Intramembrane cleaving proteases (ICliPs) are required for reverse signaling and membrane protein degradation. One class of these proteases is represented by the GxGD-type aspartyl proteases. GxGD describes a signature sequence, which discriminates these proteases from conventional aspartyl-proteases (Fig 1). Members of the class of the GxGD-type aspartyl proteases are the Alzheimer's disease related presenilins (PS), the signal peptide peptidase (SPP) and their homologues (SPPLs), as well as the bacterial type IV prepilin peptidases (TFPP). TNFa and Bri2 have been identified as the first substrates that undergo cleavage within their transmembrane domain by SPPL2b, one member of the SPP/SPPL family. An initial substrate shedding is mandatory to allow subsequent intramembrane cleavage by SPPL2b, but structural elements within the substrates transmembrane and juxtamembrane domains are additionally required to define a substrate.
The research project associated to the DZNE aims to understand the homologies and differences between the PS-family and the SPP/SPPL-family and test potential therapeutic agents against Alzheimer’s disease on cross reactivity with SPP/SPPL-proteases.
We recently identified the first physiological substrates of SPPL3 which are implicated in modification of N- and O-linked glycans as well as in glycosaminoglycan biosynthesis. Verification of substrates in cell culture and in tissues of SPPL3 knockout mice confirmed SPPL3 as one of the major proteases responsible for releasing the luminal domain of various glycosyltransferases and glycosidases into the extracellular space (Fig.2). Since the catalytic center of glycan-modifying enzymes is localized within their ectodomain, shedding of these enzymes reduces their catalytic activity in the Golgi. Consequently, expression levels of SPPL3 affect the glycosylation status of proteins in the secretory pathway. Increased SPPL3-expression results in hypoglycosylation of many, if not all, secretory and membrane proteins, while reduced levels of SPPL3 produce hyperglycosylated proteins (Fig. 2). In a physiological context, this enables cells to rapidly change the glycan pattern of many proteins within the secretory pathway by adapting the expression level of one protease.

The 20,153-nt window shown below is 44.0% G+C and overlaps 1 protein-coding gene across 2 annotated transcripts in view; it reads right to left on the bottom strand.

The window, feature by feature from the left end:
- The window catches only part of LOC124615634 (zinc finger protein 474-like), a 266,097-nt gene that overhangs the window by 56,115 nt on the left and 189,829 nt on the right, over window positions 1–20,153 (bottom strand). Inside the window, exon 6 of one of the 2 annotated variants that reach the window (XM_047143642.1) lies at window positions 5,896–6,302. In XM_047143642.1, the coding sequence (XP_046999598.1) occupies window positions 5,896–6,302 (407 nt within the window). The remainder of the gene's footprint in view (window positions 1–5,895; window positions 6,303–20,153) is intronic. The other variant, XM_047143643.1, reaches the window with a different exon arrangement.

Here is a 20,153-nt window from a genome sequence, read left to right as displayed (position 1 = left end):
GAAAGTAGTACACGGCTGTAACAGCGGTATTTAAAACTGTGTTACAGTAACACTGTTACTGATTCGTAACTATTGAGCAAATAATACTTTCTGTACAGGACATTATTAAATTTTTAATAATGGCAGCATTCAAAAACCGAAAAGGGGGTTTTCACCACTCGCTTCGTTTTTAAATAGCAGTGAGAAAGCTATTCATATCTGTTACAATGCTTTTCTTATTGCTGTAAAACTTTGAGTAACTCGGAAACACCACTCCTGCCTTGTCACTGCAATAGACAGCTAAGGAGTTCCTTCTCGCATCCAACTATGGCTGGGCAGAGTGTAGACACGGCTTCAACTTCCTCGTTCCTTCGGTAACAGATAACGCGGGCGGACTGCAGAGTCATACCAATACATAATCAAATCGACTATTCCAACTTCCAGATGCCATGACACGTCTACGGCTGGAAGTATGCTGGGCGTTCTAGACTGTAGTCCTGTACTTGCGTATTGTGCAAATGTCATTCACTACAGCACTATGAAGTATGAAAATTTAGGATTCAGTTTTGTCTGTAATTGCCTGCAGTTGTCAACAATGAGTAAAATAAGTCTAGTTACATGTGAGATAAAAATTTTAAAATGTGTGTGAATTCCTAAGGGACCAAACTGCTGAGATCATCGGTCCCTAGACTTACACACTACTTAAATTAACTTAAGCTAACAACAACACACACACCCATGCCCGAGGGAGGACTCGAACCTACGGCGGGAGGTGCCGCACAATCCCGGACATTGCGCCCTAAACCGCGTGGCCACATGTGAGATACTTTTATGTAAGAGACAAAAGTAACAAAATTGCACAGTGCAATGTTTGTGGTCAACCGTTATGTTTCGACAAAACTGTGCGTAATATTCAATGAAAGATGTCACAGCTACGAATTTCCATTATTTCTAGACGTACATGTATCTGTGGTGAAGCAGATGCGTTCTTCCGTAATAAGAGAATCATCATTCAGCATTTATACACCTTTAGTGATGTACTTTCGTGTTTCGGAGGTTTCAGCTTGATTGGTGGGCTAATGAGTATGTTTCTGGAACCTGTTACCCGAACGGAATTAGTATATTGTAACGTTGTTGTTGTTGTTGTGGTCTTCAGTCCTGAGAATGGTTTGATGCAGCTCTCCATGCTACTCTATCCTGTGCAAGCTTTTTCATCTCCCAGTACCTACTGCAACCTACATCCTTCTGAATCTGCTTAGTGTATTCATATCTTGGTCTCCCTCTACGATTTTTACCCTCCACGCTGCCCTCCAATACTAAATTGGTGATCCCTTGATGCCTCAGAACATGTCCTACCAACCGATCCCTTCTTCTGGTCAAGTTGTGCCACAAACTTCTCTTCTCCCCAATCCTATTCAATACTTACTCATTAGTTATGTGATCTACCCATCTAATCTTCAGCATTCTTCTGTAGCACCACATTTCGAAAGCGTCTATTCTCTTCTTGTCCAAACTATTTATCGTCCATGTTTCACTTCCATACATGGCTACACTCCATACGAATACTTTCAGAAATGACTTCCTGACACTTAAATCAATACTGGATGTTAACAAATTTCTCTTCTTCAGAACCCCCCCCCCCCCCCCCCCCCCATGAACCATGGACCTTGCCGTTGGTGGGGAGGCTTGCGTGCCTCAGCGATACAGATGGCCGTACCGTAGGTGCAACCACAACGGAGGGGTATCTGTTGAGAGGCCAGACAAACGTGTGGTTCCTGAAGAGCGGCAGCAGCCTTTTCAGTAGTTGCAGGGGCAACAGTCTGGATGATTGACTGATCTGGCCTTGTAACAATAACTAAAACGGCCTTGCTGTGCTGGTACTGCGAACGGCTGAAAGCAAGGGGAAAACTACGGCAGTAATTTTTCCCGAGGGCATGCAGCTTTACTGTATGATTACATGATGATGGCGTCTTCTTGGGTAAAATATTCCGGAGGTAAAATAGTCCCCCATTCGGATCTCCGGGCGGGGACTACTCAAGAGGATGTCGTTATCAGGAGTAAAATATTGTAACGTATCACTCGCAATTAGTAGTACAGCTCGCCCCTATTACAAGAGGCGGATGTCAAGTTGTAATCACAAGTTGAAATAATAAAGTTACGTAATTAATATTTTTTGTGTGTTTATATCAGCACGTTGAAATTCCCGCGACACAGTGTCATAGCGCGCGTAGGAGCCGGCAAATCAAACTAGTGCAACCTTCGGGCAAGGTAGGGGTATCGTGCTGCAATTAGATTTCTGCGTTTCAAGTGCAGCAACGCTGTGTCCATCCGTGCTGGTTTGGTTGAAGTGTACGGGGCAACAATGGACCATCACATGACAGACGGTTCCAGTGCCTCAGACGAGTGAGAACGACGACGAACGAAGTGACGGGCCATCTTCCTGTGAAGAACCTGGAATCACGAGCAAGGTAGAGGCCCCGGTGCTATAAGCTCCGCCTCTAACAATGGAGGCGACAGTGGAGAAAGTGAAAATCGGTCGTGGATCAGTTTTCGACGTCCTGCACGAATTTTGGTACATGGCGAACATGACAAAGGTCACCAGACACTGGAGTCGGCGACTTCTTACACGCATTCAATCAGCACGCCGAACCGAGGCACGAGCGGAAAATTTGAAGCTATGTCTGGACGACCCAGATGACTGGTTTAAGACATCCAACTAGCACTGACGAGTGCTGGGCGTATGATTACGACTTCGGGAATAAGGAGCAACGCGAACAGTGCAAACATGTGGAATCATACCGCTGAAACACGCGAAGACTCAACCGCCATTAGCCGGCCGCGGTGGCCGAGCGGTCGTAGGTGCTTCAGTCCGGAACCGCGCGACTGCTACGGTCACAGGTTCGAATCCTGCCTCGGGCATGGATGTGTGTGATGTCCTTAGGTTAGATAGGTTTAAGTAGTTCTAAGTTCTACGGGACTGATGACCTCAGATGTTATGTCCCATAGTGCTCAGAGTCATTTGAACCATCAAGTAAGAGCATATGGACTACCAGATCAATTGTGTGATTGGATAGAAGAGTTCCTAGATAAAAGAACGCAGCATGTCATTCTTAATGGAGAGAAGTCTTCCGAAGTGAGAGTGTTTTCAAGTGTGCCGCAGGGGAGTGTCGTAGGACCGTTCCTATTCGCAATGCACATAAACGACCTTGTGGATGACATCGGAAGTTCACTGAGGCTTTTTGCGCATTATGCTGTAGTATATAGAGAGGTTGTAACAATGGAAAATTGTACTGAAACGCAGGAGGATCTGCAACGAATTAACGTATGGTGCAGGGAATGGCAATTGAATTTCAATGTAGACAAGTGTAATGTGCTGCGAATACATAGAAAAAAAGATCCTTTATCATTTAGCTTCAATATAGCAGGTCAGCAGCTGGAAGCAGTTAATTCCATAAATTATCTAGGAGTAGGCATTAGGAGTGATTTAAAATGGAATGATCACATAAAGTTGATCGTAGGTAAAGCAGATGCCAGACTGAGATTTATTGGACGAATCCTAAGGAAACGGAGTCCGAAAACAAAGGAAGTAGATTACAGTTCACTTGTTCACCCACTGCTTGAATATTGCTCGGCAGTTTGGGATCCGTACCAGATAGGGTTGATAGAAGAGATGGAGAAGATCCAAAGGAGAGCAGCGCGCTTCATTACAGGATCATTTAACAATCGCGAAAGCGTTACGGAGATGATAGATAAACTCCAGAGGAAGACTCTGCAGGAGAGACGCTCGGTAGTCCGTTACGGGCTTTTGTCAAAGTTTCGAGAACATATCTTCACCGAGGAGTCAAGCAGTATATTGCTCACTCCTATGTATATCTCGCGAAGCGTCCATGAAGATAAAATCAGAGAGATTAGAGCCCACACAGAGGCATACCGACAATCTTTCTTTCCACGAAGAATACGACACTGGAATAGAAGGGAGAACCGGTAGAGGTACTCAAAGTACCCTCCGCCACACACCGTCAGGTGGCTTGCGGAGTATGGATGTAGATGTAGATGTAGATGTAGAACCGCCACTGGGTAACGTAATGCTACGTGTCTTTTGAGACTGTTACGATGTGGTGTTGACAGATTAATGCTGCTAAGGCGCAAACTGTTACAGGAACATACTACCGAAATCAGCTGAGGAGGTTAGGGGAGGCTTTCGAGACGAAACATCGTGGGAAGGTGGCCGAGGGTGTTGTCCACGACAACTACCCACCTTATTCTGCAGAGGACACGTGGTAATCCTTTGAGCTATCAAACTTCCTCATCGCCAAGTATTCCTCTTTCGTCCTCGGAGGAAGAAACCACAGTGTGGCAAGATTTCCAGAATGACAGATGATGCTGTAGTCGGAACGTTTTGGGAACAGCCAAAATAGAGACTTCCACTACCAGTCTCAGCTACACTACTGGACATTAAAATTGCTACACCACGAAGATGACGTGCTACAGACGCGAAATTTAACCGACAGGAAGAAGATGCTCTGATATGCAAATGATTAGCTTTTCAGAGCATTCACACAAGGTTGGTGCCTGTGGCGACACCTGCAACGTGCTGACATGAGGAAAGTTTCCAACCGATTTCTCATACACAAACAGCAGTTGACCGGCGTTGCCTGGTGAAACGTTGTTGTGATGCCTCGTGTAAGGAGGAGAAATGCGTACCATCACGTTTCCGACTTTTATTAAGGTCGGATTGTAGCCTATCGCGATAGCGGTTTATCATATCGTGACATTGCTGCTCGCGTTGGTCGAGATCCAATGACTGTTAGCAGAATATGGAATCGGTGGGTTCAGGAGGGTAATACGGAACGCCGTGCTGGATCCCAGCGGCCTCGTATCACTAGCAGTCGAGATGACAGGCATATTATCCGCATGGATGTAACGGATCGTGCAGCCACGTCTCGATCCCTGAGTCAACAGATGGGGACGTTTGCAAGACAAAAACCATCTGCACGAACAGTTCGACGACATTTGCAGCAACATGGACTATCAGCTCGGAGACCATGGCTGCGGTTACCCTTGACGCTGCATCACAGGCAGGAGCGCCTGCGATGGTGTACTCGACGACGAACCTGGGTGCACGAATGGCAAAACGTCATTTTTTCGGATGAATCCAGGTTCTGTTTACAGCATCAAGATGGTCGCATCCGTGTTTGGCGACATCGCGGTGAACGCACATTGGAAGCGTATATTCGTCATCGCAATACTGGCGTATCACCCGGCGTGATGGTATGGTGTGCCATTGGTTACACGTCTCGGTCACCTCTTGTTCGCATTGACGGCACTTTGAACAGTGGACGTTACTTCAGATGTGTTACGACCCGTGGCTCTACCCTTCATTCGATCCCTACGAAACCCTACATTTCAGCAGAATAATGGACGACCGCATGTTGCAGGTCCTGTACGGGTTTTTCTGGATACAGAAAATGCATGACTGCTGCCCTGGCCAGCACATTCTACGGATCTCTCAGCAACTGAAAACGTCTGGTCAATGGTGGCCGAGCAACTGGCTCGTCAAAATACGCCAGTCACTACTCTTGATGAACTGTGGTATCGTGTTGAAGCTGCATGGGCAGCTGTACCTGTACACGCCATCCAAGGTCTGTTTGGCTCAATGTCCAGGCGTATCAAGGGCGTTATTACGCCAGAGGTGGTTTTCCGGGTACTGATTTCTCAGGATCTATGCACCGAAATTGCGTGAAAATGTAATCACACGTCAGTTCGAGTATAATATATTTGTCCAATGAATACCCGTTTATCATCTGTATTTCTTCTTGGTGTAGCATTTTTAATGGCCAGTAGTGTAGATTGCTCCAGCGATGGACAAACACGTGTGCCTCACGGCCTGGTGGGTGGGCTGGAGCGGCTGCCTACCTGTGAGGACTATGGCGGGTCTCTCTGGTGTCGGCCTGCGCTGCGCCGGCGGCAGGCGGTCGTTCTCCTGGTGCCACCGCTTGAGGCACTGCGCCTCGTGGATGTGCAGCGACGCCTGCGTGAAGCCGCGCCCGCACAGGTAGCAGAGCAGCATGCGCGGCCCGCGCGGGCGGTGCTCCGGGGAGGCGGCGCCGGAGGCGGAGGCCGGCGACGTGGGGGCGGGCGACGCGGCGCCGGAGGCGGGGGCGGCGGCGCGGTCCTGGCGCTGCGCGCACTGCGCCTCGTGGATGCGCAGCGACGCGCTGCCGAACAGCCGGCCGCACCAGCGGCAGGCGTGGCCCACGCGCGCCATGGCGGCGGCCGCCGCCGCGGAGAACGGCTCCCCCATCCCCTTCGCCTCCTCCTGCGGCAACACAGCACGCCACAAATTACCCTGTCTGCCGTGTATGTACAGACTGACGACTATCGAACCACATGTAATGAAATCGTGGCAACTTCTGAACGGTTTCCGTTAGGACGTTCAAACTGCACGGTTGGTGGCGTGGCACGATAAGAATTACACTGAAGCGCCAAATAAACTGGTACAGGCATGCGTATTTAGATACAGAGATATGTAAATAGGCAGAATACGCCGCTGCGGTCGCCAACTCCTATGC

In various collaborative projects, we were able to also extend the substrate portfolio of other SPP/SPPL family members by candidate approaches and analysed substrate determinants for certain substrate/enzyme combinations. For instance, the invariant chain of CD74 and the transferrin receptor-1 were identified as SPPL2a and SPPL2b substrates, respectively and Neuregulin 1 Type III turned out to be processed by g-secretase, SPPL2a and SPPL2b.
In the future one major focus will be the identification of SPPL2b substrates. SPPL2b is highly expressed in brain, but its physiological function remains elusive. Furthermore, it is known that glycosylation patterns change during the development of neurodegenerative diseases like Alzheimer’s. Thus, we will now evaluate whether SPPL3 is implicated in these changes that may also influence the generation of Ab-peptides.